With respect to the merits, Doeller v. Mortgage Guarantee Co., 166 Md. 500, 171 A. 856 (1934), is instructive. On May 9, 1930, Ms. Doeller purchased a fractional share of a mortgage, and named the Mortgage Guarantee Company (the "guarantee company") her exclusive agent for collecting interest due under the mortgage. Three years later, on August 22, 1933, Doeller's attorney, Charles Byrne, purported to terminate the guarantee company's agency, by sending a letter to it on Doeller's behalf. On the same date, Byrne sent the mortgagor a letter directing it to make all future payments to him. Doeller brought suit against the mortgagor, alleging that it had failed to make an interest payment to her or Byrne by the payment's due date. She conceded, however, that the payment had been timely made to the guarantee company. In examining whether the mortgagor's payment to the guarantee company was effective, the Court stated, id. at 508, 171 A. 856:
Under the terms of the mortgage, the interest was payable to Doeller on September 16th, and the fact that the mortgagor paid it to some other person for Doeller on that day in the belief that such payment was authorized by Doeller would not excuse its failure to pay it to Doeller on that day, if in fact such payment was not authorized by her, or unless Doeller by her conduct had led the mortgagor as a reasonably prudent and careful person to believe that it was so authorized.
Applying this standard to the facts of the case, the Court observed that the mortgagor had no evidence, aside from Byrne's own letter, that he was actually Doeller's lawyer, authorized to revoke the guarantee company's agency and direct payment of interest to him. Nor had Doeller personally given such directions to the mortgagor. The Court reasoned:
[I]f the mortgagor had paid the interest to [Byrne], as he directed, and it subsequently appeared that she had not authorized such payment, it would not only have been in default, but would have been compelled to pay the money to her personally, notwithstanding the payment to Byrne.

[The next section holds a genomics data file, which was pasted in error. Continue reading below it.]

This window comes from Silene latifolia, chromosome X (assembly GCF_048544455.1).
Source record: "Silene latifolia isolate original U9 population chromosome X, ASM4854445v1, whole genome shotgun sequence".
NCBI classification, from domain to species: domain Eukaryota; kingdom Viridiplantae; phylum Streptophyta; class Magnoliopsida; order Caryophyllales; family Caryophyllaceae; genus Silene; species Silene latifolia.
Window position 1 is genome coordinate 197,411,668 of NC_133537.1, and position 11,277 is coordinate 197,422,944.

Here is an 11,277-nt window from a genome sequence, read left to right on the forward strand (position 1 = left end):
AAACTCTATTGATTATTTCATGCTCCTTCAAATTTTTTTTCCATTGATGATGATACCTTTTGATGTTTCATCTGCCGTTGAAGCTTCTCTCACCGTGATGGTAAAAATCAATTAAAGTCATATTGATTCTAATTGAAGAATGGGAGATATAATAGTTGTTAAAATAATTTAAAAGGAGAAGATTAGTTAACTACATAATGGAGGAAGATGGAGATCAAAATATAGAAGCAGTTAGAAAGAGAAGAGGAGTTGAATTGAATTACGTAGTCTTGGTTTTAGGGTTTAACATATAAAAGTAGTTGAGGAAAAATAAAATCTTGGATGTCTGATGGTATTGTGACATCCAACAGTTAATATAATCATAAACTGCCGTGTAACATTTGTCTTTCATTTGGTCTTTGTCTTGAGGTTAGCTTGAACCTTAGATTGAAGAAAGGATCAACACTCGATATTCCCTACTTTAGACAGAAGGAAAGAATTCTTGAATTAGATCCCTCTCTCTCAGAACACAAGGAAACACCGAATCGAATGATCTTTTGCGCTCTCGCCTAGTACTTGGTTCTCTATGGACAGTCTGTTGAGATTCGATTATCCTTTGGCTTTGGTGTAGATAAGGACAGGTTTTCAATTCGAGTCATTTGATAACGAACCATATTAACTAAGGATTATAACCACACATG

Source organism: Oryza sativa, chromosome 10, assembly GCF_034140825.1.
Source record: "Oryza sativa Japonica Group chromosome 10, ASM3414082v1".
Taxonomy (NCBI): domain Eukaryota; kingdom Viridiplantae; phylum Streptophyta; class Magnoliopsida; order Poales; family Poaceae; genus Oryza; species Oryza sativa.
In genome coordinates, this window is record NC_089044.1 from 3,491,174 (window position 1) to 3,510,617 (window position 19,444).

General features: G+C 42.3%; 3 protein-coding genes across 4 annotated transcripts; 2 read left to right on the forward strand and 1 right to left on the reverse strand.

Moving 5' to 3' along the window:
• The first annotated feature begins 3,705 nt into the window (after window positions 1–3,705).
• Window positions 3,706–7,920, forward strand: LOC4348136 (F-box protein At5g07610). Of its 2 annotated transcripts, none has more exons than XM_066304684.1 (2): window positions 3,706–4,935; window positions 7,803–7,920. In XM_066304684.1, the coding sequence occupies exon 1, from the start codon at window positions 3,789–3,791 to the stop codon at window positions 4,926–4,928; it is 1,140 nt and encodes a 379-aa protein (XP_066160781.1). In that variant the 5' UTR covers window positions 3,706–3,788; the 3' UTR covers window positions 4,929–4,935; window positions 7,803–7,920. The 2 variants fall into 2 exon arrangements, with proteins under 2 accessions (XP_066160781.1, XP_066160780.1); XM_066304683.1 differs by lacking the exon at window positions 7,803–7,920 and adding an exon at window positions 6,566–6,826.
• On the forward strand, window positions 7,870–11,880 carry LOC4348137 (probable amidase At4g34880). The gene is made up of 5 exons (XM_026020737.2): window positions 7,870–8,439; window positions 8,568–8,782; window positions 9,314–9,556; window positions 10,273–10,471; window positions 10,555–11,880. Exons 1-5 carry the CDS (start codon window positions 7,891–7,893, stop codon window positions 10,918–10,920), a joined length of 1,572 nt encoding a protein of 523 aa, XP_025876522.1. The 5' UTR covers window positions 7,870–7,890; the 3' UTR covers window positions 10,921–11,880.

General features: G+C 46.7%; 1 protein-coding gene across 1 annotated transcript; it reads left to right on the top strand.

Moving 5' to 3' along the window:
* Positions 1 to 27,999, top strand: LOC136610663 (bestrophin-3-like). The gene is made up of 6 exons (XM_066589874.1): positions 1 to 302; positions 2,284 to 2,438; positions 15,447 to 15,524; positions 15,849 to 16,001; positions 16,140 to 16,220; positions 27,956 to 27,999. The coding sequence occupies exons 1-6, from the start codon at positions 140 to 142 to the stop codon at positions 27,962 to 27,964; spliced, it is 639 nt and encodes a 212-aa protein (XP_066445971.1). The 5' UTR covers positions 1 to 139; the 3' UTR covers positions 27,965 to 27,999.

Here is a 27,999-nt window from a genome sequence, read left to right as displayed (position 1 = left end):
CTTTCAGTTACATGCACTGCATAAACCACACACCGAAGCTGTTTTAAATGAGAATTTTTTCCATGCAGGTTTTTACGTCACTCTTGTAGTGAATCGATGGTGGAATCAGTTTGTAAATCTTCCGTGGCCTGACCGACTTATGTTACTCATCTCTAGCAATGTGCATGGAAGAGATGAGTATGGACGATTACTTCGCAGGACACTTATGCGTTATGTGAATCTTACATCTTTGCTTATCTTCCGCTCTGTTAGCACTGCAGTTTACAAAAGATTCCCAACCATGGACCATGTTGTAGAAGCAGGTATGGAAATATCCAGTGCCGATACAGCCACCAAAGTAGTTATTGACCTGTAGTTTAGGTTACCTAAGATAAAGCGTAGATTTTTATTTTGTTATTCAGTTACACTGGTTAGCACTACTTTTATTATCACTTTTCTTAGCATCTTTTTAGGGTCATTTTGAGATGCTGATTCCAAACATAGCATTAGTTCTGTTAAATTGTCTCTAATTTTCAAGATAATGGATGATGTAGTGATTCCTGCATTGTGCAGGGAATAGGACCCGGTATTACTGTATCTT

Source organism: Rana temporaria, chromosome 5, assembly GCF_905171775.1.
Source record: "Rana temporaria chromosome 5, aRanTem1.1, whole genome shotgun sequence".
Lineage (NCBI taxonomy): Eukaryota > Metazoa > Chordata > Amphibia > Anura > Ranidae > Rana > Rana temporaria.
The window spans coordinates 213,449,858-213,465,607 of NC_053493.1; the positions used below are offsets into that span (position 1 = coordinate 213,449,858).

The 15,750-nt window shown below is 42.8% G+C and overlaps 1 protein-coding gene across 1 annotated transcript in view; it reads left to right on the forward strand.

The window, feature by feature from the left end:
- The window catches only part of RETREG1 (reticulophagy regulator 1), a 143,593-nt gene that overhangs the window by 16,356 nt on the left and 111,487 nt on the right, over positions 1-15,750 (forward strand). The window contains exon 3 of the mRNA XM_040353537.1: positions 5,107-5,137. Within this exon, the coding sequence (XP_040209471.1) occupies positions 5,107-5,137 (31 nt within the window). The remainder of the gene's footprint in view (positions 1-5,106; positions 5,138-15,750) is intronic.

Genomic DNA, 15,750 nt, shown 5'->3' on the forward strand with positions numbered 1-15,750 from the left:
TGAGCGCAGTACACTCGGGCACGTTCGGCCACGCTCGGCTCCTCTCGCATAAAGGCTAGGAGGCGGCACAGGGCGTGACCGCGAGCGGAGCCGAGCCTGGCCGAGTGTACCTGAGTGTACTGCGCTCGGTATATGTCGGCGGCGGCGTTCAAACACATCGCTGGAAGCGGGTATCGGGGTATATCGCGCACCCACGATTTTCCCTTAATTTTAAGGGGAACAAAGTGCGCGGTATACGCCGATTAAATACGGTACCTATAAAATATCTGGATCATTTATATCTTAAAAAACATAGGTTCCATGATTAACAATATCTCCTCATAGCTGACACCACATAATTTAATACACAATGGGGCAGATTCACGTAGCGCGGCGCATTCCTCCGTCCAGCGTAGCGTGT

* * *
If [Doeller] desired the interest paid directly to her or to some person designated by her other than the guarantee company, she should have personally so notified the mortgagor or have furnished some evidence of Byrne's authority to act for her. She did neither, nor did she furnish it with her address nor designate any place at which the payment might be made[.]
* * *
Under the circumstances, in view of the facts (1) that the mortgagor actually paid the money due Doeller on the day it became due to the guarantee company which had there-to-fore acted as her agent, (2) that she failed (a) either in person or in writing to notify the mortgagor that the agency had been revoked, or (b) to furnish it with any evidence of Byrne's agency which would have protected it in paying the interest to Byrne, as was done in Johnson v. Young[s], 82 Wis. 107, 51 N.W. 1095, (3) that Byrne's letter neither informed the mortgagor of Doeller's address, nor supplied any evidence of his authority to receive the interest due Doeller, (4) that the money due Doeller was promptly paid to Byrne, whose agency she subsequently recognized in her petition filed in this proceeding, it would seem that the delay in paying the interest to her was as much her fault as that of the mortgagor, and that she is estopped from insisting that the mortgage was in default because the payment was made on the day on which the interest was due to her former agent instead of to Byrne.
Id. at 508-10,171 A. 856 (emphasis added).
In this case, Brandywine did exactly what the Doeller Court warned would result in a default: it paid Mitchell based solely on her representations of agency.